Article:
With the submission of comments on the proposed draft policy for the small-scale fisheries sector on 5 November 2010, things appear to have gone quiet from an industry point of view.

In actual fact this perceived silence could not be further from the truth. The Department of Agriculture, Forestry and Fisheries (DAFF) has presented the original draft Policy at Nedlac level and the debate over the proposed policy is now being considered by representatives of business, labour and government. It would appear that in addition to this traditional Nedlac tri-partheid grouping the  voice of various community interests are also being considered.

After the Nedlac presentation, on 8 February 2011, DAFF representatives lead by the former acting DDG, Richard Seleke,  briefed the fisheries portfolio committee on the draft policy as well as on issues regarding the abalone experimental fisheries and the reopening of abalone fisheries. Unsurprisingly, one of the main comments received from the portfolio committee was the request that DAFF make public the comments submitted by interested and affected parties regarding the draft policy. This same request has been made by business and various other parties but to date DAFF has refused to provide access to the comments.

At the portfolio committee briefing concerns were also expressed about the viability of the policy in creating livelihoods for the various communities involved. The issue of community based rights as opposed to ITQ allocations was also vociferously discussed and DAFF was questioned whether the proposed community based rights holding entity approach was in fact the correct approach to take?

Concerns were also expressed about the concept of allocating rights to communities who would then be required to self manage and police access to the marine resources. One member of the portfolio committee went so far as to suggest that this appeared to present a clear conflict of interest and was an unreasonable burden to place on the community. The co-management approach was also debated, with members of the portfolio committee expressing their concern about the reduced roll of DAFF in the administration of the sector.  DAFF was reminded that the state remained ultimately responsible and that it fell on DAFF to ensure that all marine resources were sustainably utilized and that they were adequately protected.

Various newspaper reports have also considered the proposed small-scale sector policy.  Of particular interest was an article from from the Cape Argus on Wednesday 9 February 2011, reporting on the portfolio committee briefing in an article headed “Lawyers still trying to work out new fishing structures”.  

Richard Seleke was quoted as saying that the Department had more than 5000 people on its databases who would in all likelihood be eligible in terms of the new policy. The article suggested that the consultation process could be completed by the end of May although uncertainty regarding this has been expressed by almost all quarters including Mr. Seleke.

The article reported that DAFF had received “1000’s” of comments which were busy being consolidated and collated. Mr. Seleke reported that once the policy had been approved by Cabinet, “assuming this happened”, the policy would first be introduced in a few pilot areas possibly in June this year. Quite clearly the June timeframe is directly linked to the understanding that the Nedlac process will be completed in May. Indications are  that it is highly unlikely that the Nedlac process will be completed by the end of May or that the policy will be approved by June.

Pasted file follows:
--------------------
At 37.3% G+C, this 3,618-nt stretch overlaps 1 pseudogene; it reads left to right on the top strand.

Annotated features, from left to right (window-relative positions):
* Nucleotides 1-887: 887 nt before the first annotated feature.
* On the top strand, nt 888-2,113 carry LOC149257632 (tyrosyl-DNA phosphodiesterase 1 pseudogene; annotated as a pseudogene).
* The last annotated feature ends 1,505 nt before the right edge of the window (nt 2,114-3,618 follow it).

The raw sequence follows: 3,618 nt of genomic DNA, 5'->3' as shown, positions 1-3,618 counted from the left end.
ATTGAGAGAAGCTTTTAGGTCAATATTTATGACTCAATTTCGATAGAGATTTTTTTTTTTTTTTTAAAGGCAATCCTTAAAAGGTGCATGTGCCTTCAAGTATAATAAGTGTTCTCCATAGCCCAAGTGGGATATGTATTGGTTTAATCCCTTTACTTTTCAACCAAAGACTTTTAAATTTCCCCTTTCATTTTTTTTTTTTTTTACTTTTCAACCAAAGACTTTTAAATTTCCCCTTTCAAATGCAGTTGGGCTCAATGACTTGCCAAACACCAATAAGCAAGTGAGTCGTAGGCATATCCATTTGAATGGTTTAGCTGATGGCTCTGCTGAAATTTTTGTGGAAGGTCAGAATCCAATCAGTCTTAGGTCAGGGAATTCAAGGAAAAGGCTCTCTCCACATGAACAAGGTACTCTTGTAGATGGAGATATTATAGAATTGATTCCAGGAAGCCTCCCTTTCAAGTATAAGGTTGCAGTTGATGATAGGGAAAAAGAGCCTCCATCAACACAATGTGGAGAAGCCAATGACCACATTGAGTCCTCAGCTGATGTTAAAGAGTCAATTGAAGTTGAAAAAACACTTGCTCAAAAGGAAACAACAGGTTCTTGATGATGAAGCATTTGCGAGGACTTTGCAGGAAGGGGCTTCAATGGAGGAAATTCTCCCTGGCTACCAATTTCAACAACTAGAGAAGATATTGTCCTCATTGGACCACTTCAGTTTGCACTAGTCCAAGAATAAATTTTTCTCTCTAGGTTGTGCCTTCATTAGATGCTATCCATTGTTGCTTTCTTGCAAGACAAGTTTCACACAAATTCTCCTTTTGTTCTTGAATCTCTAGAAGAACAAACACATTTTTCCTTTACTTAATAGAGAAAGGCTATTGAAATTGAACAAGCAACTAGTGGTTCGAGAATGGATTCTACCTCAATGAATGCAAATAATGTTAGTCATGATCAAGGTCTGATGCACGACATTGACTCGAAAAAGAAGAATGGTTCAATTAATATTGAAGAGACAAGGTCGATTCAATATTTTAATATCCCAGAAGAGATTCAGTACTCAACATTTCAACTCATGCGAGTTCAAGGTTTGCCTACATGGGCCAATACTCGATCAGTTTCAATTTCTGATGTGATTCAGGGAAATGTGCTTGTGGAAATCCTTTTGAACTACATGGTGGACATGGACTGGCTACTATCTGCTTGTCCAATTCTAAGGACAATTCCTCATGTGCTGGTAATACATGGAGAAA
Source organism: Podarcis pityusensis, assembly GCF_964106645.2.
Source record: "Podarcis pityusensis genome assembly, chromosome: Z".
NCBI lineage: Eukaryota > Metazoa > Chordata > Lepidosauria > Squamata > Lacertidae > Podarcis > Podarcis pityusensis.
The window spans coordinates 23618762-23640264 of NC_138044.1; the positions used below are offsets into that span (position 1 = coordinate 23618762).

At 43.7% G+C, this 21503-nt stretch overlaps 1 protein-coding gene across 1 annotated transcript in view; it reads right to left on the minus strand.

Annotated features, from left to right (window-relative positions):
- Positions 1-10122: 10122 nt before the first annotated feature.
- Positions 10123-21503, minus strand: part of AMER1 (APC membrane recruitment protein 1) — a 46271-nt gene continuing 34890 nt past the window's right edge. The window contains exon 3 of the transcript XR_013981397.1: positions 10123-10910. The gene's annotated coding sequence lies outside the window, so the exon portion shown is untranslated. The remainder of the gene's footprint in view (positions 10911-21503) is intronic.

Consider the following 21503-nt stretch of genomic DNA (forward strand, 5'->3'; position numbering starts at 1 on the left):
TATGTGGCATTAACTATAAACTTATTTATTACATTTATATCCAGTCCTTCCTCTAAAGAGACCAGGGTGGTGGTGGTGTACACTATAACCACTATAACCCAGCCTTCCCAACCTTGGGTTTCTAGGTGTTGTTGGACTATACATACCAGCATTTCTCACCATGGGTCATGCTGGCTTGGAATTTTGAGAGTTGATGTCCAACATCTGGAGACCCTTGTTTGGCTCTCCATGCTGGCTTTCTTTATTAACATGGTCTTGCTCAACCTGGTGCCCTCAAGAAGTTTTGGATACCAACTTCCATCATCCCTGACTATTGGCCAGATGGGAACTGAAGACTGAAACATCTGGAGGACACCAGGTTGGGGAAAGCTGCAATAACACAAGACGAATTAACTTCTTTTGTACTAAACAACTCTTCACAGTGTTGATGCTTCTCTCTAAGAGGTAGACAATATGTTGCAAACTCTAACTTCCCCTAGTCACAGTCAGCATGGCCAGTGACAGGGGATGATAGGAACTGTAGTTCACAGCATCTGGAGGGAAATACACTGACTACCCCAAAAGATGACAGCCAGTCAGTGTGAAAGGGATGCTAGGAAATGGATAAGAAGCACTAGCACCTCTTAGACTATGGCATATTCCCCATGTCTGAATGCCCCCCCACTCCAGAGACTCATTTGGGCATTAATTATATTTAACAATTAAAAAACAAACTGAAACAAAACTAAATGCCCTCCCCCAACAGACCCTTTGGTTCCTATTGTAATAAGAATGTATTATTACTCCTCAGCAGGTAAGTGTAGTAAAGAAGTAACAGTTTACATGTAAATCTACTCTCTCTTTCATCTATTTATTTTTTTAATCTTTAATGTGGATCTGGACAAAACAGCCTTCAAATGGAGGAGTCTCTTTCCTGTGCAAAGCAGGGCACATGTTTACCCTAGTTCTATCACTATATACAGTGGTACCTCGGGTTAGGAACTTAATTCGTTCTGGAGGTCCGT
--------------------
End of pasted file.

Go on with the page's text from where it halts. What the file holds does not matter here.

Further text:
Mr. Deetlefs du Toit of the Democratic Alliance was quoted as stating that the briefing had been “a useless exercise” because DAFF had been unable to provide practical examples against which the draft policy could be tested. Mr. Du Toit’s comments suggested that the policy was high on rhetoric but light on factual issues regarding the actual practical application and implementation of the policy.

This seems to be a common opinion and there seems to be a rising voice of dissension from almost all quarters requesting a policy with more detail that can be properly considered and with clear delivery objectives.

From a legal perspective and as envisaged in the draft policy, there will be necessary amendments required to be made to the Marine Living Resources Act, which in turn will also have to be published for comment.  There is clearly much water to pass under the bridge before a final policy is effectively implemented.

Regardless of the detail of the Small Scale Policy and subsequent legislation, the real crux of this debate is about where will the sustainable marine resources come from.

A very simple calculation provides (sea)food for thought:

  • 5 000 fishers
  • Each fisher to get R500.00 per month (R6 000.00 per annum)
  • Total net proceeds required to be distributed from the community rights holding companies after all expenses and income tax = R30 million;
  • Therefore, the before tax turnover required (which does not make provision for expenses e.g. admin, salaries etc), is say about R42 million;
  • R42 million is about equal to what a “paper quota holder” would receive from:a)         a 16 800 ton Hake trawl quota at a price of R2,50 per kilo; or

            b)         a 420 ton West Coast Rock Lobster quota at a price of R100 per kilo.

Clearly, the introduction of “small scale fishing rights” is going to require a delicate balancing act from DAFF!

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